Search: Google-Yahoo Comparison
I have just conducted an assessment of the relevance of the Google and Yahoo search engines (French versions www.google.fr and fr.search.yahoo.com). 70 users (students) each made 20 queries that they chose freely from 10 themes suggested at random (2 queries per theme, 1,400 queries in total):
- 0 = Completely dissatisfied with the result
- 1 = Dissatisfied with the result
- 2 = Rather dissatisfied with the result
- 3 = Generally satisfied with the result
- 4 = Satisfied with the result
- 5 = Completely satisfied with the result
The detailed examination of links returned is equally instructive. The first link offered by Google and Yahoo is identical in 27% of cases. In a previous study (using a slightly different protocol), conducted in December 2005, the proportion was 24%. The order of magnitude is thus similar.
The most surprising result came from the use of Wikipedia. This use was marginal in December 2005 (see study). At the time, for all 10 results on the first page, 2% of the links proposed by Google and 4% of those proposed by Yahoo came from Wikipedia. On the first link alone, Google offered no Wikipedia results (at least not in our sample) and Yahoo offered 7%.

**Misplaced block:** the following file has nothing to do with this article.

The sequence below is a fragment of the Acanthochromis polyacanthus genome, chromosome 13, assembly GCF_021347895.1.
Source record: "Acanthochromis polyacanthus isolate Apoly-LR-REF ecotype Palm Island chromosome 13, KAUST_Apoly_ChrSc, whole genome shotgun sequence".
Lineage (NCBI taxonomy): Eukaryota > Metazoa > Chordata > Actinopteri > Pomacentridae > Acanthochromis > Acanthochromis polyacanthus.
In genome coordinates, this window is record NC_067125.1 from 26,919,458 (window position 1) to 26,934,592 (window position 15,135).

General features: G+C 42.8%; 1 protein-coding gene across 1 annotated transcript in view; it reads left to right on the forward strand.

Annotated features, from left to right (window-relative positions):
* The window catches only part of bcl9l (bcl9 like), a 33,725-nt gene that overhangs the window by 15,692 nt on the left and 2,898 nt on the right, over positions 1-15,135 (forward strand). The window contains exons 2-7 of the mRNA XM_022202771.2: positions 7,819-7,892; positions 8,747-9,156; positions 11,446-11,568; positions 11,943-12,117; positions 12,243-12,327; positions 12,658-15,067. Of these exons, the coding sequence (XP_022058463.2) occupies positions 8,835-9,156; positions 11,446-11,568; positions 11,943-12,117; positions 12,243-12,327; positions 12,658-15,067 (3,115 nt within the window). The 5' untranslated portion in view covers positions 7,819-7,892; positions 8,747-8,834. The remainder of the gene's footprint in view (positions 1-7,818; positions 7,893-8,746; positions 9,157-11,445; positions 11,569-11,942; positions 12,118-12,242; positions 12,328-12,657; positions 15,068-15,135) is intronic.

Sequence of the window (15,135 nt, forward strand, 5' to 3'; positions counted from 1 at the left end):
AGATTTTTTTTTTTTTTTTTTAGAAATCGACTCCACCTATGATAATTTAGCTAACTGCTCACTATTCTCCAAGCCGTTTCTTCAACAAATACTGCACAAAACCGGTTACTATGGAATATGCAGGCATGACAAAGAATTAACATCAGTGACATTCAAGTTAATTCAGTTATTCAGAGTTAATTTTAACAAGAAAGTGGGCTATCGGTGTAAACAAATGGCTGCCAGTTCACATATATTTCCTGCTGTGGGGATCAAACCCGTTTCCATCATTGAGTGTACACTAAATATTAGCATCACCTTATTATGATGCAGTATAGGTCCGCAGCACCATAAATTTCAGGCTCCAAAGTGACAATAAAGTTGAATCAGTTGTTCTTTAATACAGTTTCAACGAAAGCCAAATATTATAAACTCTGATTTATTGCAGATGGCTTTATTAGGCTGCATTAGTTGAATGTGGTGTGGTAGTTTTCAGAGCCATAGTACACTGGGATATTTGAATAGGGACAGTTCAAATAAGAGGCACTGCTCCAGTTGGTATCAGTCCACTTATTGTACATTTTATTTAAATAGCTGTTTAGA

The strategies have changed completely. Today 27% of Google’s results on the first link alone come from Wikipedia, as do 31 % of Yahoo’s.
How can this sudden interest in Wikipedia by both engines be explained? It is undoubtedly connected with the increasing difficultly engines have in calculating satisfactory ranking. The good old days of PageRank algorithms are over. It was quite well suited to a fairly stable network over time that was quite highly interconnected. The explosion of blogs and news sites has changed the situation considerably. The majority of the Web is now of a volatile and ephemeral nature. In all but exceptional cases, posts and news bulletins are hardly interlinked.
Faced with these difficulties, Wikipedia and a few other reference sites such as Doctissimo, Allociné, and major daily newspaper sites (La Tribune, Le Monde, Le Figaro, etc.) are gilt-edged securities. They have a good image, and on questioning users, I have established that even when Wikipedia and other reference sites don’t reply exactly to the question asked (for example in the news sector), the engine is well appreciated nevertheless. The user generally thinks “it’s not what I’m looking for, but it’s relevant all the same”.
The average mark allocated by users when the result is in Wikipedia is nearly one point higher, in the case of Google and Yahoo, than the mark allocated to other results.
Hence, pushing Wikipedia to the maximum is a paying strategy with relatively low cost. It is, however, dangerous. When users come to realize that, for example using the Firefox search bar, they can search directly in Wikipedia if they want encyclopedic information, in Wikio for news and blogs, in Allociné for movies and so on, the concept (outdated, in my opinion) of the general search engine will have had its day. Its limits are already being felt.
- SEO: Google and its image (December, 9th, 2007)
- SEO: Google, it's all tits and bums! (December, 12th, 2007)
- Search-engine comparison of six search engines (December 2005)
- Google-Voilà comparison (april 2007) [fr]
- Jean-Marie Le Ray: Google/Yahoo/Microsoft comparison (october 2007) [fr]